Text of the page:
Minimally invasive (MI) thoracic discectomy is a surgical technique performed on the middle back that is designed to cause minimal trauma to a patient’s body and often results in shorter hospital stays and less pain. In ordinary open surgery, a thoracic discectomy involves a large cut to the skin, the cutting away of muscle and ligaments from the patient’s bone to get to the spine, and, sometimes, disturbing the patient’s ribs. With minimally invasive thoracic discectomy, the incision is a fraction of the size, and special tubing, techniques and instrumentation allow surgeons to access the spine without causing as much damage to the muscles and ligaments.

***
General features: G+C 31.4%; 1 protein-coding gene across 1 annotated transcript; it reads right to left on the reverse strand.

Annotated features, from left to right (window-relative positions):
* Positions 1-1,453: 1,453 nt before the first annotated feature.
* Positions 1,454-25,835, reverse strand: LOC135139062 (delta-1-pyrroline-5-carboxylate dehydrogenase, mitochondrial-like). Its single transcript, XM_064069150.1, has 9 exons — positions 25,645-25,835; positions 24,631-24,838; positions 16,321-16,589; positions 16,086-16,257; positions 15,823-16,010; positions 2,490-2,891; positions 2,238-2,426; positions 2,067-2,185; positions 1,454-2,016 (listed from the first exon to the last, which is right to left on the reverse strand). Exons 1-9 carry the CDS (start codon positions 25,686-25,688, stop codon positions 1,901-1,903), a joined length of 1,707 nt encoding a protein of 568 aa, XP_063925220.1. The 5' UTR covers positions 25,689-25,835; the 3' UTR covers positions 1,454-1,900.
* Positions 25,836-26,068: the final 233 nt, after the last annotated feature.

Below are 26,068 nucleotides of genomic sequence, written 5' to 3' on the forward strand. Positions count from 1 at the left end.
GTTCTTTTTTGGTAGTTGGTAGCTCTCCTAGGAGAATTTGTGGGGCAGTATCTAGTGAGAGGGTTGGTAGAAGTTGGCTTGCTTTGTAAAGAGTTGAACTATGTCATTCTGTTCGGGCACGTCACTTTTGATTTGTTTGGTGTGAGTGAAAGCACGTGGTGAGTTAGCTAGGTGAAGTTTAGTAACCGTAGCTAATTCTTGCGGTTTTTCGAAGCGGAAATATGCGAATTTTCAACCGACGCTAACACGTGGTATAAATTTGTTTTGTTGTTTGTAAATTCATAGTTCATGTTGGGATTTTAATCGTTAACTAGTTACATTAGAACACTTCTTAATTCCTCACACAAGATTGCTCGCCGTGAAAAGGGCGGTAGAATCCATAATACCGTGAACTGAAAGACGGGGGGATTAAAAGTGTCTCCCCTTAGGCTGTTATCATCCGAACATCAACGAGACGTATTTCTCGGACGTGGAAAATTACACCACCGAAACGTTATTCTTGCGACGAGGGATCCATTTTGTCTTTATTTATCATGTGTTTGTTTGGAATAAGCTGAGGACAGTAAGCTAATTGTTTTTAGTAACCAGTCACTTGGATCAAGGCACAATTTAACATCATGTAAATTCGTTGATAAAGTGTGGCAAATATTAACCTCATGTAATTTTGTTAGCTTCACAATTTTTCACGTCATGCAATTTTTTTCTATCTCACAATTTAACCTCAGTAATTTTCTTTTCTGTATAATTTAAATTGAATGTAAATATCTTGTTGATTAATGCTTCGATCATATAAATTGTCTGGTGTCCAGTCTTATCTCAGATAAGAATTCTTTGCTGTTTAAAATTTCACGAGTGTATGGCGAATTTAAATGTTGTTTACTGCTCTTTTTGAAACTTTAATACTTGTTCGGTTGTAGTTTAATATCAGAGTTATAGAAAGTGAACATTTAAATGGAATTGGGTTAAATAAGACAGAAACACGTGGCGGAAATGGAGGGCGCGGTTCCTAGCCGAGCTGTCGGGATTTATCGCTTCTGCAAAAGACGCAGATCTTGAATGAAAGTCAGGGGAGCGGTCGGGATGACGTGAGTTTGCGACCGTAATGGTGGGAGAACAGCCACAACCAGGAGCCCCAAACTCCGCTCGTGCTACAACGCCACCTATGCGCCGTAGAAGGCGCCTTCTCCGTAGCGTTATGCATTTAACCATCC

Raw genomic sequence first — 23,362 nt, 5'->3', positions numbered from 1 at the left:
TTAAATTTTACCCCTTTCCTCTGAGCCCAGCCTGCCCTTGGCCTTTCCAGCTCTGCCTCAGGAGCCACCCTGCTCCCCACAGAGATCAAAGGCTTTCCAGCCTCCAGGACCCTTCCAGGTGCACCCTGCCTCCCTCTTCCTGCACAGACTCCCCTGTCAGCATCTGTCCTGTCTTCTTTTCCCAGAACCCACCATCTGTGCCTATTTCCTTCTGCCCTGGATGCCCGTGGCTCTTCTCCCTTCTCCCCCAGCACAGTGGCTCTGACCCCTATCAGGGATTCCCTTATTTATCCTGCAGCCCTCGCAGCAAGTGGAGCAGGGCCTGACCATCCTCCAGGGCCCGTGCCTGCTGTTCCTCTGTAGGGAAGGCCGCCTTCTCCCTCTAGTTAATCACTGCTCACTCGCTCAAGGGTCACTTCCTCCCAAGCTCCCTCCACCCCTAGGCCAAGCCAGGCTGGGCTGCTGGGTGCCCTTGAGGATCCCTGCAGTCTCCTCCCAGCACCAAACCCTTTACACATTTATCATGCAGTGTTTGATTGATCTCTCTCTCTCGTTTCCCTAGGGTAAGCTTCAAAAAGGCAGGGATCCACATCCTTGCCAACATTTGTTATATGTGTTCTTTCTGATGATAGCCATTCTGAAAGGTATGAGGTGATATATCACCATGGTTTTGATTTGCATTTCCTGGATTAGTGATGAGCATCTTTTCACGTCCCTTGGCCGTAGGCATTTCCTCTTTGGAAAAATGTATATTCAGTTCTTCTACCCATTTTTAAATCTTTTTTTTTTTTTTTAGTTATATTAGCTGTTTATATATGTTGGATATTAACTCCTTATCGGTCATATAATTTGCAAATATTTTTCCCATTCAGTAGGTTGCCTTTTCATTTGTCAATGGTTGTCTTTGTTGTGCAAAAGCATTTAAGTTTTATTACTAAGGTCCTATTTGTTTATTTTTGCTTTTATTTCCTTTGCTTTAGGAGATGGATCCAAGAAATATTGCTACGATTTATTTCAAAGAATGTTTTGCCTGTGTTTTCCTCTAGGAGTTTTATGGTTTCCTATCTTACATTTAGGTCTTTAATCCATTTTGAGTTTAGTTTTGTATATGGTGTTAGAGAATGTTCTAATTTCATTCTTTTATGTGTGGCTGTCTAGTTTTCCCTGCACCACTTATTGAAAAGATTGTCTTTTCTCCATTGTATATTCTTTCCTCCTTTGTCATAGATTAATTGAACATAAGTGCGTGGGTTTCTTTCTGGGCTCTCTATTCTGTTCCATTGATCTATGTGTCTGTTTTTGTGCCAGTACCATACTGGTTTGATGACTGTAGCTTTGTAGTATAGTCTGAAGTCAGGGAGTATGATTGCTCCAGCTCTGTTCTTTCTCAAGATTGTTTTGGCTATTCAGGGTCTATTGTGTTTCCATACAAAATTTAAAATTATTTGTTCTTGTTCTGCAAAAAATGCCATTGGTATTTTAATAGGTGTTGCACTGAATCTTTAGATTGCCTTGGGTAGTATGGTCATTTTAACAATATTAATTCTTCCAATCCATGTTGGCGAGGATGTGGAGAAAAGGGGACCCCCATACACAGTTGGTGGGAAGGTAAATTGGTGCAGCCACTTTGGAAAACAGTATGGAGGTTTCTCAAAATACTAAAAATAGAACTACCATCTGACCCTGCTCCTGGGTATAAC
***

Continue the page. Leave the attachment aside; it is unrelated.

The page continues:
If you have experienced severe pain, weakness or numbness in the arms and or legs, your doctor may recommend discectomy. The surgery is performed to alleviate pressure on the nerves in or along the spinal column caused by bulging discs between vertebrae.
Thoracic discectomies involve making a small incision in the patient’s back. In the minimally invasive surgical procedure, narrow tubes are then inserted at the incision and through the muscles and tissues. The surgeon then uses special instruments to perform the surgery through the tubes, removing parts of the offending disc, which relieves pressure on the nerves in the spinal cord.
Thoracic discectomy might be recommended if other forms of treatment – such as physical therapy, heat treatments, medication and rest – fail to relieve the patient’s pain.